Weekly Tea Discussion: Book Hype

Books_Cups_Grass_Tea_Cup

Your friend recommends a new book to you. Everyone is talking about it, from online reviews to book bloggers, everyone cannot stop talking about this book. So you finally give in, borrow or buy the book, and begin reading.

You read.

You read.

And you read.

Until you get to the last line of that final chapter and you ask yourself: this is it? This is the book that was so great that everyone is talking about? It wasn’t that great at all, so what is the big deal?

Fellow readers, you have just become a victim of book hype.

Which is not necessarily a bad thing. Book hype is needed, especially for authors and publishers. Without it, authors and publishers a like couldn’t get their books out there. Especially in this digital age, word of mouth just doesn’t really cover it anymore. Book hype is good for the book business. But with book hype comes high expectations, which results in disappoint sometimes.

I am victim of book hype, a continuous action when you are an avid reader. Most of the following books were recommended or read great reviews about it:

The Girl on the Train by Paula Hawkins

The Miniaturist by Jessie Burton

The Hunger Games Series by Suzanne Collins

The River of No Return by Bee Ridgway

The Daughter by Jane Shemlit

The Bookman’s Tale by Charlie Lovett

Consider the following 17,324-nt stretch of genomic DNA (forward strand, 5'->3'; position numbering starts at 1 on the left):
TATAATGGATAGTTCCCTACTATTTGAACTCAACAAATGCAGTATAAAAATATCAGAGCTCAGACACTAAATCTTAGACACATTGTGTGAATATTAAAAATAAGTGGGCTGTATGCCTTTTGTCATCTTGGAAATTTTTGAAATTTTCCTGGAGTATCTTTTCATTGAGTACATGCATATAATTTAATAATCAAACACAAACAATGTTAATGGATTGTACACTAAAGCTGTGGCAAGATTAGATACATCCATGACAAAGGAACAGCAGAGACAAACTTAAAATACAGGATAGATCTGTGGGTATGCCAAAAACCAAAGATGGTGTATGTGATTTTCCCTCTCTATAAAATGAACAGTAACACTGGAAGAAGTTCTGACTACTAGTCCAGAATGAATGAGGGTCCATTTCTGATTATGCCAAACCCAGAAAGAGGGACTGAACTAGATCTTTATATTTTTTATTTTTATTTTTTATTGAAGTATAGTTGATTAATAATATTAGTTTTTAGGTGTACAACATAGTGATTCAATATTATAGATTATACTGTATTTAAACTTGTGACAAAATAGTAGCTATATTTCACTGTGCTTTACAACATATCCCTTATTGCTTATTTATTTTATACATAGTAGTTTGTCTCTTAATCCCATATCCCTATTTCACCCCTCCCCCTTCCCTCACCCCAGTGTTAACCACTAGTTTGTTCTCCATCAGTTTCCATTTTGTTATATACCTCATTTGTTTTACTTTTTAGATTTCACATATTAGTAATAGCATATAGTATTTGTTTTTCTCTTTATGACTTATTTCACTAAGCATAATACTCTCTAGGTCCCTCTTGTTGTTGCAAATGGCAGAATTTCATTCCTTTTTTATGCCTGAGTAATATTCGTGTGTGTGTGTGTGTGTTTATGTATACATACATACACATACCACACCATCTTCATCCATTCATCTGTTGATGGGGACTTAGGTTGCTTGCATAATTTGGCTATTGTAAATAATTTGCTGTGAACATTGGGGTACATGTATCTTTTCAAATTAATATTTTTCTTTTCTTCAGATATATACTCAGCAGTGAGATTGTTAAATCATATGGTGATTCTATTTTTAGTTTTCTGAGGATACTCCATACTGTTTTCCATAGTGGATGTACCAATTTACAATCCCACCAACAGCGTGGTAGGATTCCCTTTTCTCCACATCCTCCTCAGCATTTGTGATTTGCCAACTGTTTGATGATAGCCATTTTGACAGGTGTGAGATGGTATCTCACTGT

and many others, just can’t remember them right now. All of these were really bad or I was completely stumped at why it was so great. I can say that the only book that matched the book hype, in my opinion, was Gone Girl by Gillian Flynn.

So what do we do? Should we just call end to book hype? I don’t think that will ever be possible. When we read something and believe it is so great, it is only natural that you want to share your love of it with other fellow readers. It’s like instinct. The question I’m asking is should we follow it, even though there is a chance of disappointment? I don’t think there is a clear answer for this. There are some people who stay clear from over hyped books and others who look forward to it. I have always said this and I’ll continue to say this: with all the books we read during the year, we are bound to read a couple of bad apples in a bunch. We have this great right to choose what we want to read and that applies to book hype. Just think of the great conversations we can have. I may have thought that The Girl on the Train was not all that great but I may meet someone with a different opinion from mine. Even though book hype might lead to disappointing reading, it also leads to very diverse conversations. And let’s be honest: it would be a very boring world if we all liked the same things.

Do you guys follow book hype? What book do you considered to be the most over hyped book? Post your response below.

6 thoughts on “Weekly Tea Discussion: Book Hype

  1. I’ve very recently become victim to this. It’s always very disappointing for me when I dislike a hyped book, just because my expectations were so high. But I’m always hopeful about them. I never assume that I’ll dislike a hyped book, but sometimes I do.

    Liked by 1 person

  2. I usually try to read the hyped books, if only to join in the rant. 😛 But I’m also kind of wary of getting my expectations too high on them. TFIOS, for example. It was good, no doubt, but I somehow found it a bit too cliche for my taste. The only thing I love are the quotes. The story’s quite touching, but I honestly think it gets too much attention, probably more than is required.

    Liked by 1 person

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